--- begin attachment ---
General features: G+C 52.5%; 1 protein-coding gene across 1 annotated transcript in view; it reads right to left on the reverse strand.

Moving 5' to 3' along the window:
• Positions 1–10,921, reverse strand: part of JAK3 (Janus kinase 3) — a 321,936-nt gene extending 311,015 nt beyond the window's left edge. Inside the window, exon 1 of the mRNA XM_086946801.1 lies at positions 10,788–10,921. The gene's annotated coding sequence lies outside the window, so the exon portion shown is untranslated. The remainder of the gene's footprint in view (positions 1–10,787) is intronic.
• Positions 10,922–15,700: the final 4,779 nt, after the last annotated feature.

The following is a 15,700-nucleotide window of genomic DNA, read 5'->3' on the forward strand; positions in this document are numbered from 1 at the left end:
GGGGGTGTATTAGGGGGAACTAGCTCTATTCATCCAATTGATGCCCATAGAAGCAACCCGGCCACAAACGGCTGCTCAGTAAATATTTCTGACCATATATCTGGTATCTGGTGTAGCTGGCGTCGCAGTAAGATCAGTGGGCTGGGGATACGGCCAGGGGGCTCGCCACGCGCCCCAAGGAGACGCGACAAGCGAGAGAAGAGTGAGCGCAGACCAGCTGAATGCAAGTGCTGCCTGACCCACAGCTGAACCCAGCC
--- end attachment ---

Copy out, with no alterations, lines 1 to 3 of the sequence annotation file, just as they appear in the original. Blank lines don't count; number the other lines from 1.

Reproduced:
General features: G+C 52.5%; 1 protein-coding gene across 1 annotated transcript in view; it reads right to left on the reverse strand.

Moving 5' to 3' along the window:
• Positions 1–10,921, reverse strand: part of JAK3 (Janus kinase 3) — a 321,936-nt gene extending 311,015 nt beyond the window's left edge. Inside the window, exon 1 of the mRNA XM_086946801.1 lies at positions 10,788–10,921. The gene's annotated coding sequence lies outside the window, so the exon portion shown is untranslated. The remainder of the gene's footprint in view (positions 1–10,787) is intronic.